The ToolKIT, which is accessible from all pages of the site, outlines the three main analytical skills that TonalityGUIDE.com aims to develop. It also links to a short introduction to the study of tonality as well as a reminder of some basics (note and interval labels, clefs and transpositions).
Introduction to Tonality
What is Tonality?
Tonality dominated western music for around four centuries, and tonal music still lies at the core of the mainstream classical and popular concert repertoires. Like any language, tonality is made meaningful through usage, and theory can only limp along behind in its attempt to explain it as a system. Tonal music creates tonality, not the other way round.
A theoretical study of tonality is concerned with how western culture has systematically organised sound in order to make music. Tonality is specifically an organisation of pitch, as opposed to the equally important parameters of rhythm, texture or timbre. In the past, music theorists were keen to demonstrate that this organisation has an internal logic derived from nature. The truth or otherwise of these claims does not affect the fact that pitch in general and tonality in particular has occupied a central place in western musical thought.
TonalityGUIDE.com focuses on what is sometimes called common practice tonality - the characteristic tonal language employed in western music written some time after 1600 and mostly before 1910. Although tonal language changed across this time span and varied enormously within each period, the same basic principles underlie the organisation of pitch in most of the music of this era. TonalityGUIDE.com explores these principles and the different styles of music that they underpin.
Almost all musical cultures divide up the spectrum of audible pitch into discrete notes or tones. Tonal music relies on the division of this spectrum into octaves each of which is divided into the twelve semitones of the chromatic scale. Today we tend to take the twelve exactly equal semitones (equal temperament) of the modern keyboard for granted, but it is a compromise that did not achieve complete acceptance until the mid nineteenth century. Despite this, and the fact that non-keyboard musicians rarely play in exactly equal temperament, the music explored on this site can readily be explained in these terms.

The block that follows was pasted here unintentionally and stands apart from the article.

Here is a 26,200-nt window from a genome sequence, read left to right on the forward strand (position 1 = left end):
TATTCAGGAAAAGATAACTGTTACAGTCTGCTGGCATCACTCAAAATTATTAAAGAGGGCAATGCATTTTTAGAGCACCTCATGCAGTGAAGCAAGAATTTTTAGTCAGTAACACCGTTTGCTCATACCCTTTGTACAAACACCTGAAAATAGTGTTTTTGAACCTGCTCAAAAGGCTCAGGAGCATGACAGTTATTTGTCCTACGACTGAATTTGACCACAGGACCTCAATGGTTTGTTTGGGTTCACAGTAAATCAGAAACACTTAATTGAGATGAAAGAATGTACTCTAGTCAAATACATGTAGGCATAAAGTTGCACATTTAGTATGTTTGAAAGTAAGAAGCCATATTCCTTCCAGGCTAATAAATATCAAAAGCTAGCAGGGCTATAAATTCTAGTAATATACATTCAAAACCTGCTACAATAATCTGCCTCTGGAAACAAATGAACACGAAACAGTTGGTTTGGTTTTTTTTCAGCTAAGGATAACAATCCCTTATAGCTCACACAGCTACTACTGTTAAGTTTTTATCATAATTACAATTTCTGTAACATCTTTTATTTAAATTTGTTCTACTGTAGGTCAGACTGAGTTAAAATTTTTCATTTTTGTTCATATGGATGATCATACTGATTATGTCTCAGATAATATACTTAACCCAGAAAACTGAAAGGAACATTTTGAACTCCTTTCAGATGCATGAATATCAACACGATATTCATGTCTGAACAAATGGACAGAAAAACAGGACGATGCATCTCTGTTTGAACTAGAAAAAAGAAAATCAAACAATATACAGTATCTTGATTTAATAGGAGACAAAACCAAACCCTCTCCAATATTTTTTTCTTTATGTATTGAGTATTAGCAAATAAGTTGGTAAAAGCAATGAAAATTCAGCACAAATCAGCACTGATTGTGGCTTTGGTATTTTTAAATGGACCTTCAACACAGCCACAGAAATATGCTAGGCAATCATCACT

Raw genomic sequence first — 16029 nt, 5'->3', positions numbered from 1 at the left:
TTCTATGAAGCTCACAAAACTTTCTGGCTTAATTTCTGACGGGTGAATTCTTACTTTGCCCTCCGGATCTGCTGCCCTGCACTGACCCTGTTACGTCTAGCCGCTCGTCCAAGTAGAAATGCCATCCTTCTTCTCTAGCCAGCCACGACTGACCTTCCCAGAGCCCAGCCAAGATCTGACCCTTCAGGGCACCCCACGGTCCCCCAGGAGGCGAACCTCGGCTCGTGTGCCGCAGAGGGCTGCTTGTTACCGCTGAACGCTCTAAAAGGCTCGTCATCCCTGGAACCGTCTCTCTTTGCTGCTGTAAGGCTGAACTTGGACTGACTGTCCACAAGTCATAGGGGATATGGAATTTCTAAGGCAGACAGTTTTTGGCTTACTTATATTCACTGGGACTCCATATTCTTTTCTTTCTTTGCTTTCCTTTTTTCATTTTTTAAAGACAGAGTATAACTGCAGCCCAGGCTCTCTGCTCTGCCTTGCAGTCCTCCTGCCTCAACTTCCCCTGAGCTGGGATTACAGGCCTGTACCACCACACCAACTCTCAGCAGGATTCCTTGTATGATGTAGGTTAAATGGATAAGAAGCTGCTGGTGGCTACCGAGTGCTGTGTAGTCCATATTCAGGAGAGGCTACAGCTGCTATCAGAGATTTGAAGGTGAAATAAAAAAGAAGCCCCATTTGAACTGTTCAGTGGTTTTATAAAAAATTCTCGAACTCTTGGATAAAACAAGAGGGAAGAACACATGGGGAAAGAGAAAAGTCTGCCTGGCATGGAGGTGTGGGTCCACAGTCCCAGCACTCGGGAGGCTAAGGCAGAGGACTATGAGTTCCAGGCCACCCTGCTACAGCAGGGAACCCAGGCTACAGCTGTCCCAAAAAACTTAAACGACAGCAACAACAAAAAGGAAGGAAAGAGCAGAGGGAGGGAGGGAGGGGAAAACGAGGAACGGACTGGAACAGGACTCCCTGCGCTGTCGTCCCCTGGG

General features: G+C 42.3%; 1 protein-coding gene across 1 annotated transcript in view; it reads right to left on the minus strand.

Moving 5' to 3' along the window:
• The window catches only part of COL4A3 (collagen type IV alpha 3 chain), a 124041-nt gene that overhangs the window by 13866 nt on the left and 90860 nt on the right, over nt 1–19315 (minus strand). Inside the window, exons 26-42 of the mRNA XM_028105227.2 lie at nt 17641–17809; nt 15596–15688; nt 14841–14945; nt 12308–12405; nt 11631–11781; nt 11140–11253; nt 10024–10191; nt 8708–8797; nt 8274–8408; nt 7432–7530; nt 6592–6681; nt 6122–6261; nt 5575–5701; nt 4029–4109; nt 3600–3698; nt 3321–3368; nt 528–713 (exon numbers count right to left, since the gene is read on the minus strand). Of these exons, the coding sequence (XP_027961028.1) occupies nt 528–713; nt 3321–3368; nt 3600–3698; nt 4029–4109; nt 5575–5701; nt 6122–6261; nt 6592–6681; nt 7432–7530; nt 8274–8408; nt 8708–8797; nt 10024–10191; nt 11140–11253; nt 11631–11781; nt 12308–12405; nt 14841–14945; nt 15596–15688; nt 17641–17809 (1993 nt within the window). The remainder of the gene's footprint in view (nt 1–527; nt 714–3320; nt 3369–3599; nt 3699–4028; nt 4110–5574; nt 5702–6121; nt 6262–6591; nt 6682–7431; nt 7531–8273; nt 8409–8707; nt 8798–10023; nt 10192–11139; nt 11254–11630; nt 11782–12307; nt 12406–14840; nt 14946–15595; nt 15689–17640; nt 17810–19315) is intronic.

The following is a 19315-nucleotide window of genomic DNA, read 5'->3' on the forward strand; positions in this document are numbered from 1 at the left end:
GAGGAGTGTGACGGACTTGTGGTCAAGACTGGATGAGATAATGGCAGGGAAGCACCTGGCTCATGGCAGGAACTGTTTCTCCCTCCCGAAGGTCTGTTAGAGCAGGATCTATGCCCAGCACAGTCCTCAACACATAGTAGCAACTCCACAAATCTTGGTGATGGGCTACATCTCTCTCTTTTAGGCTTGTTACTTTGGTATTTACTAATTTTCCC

What really defines tonality is is the way in which these twelve semitones are related to each other in tonal pieces. These relationships are hierarchical, which basically means that some notes are made more important than others. A simple tonal hierarchy is at work in the humble scale. A melody written using the scale of C major, for example, makes seven of the possibe twelve semitones more important than the remaining five.
At this basic level, we can see two types of organisation of tonal space at work: first the division of the octave into 12 equally spaced notes and second, the decision to make some of these more important than others:
A melody written using the diatonic notes of a C major scale is commonly said to be 'in C major'. There is, however, far more to being 'in' a key than a simple hierarchy in which the notes that are part of the diatonic scale are more important than those which are not. A piece of tonal music sets up hierarchical relationships
within the scale itself. It is these relationships that create two important pillars of the tonal system: triadic harmony and the idea of a tonic. These are explored in the rest of this introduction - for more on the major scale look at the diatonic scales section of the reference guide.
information and orientation as you browse around TonalityGUIDE.com
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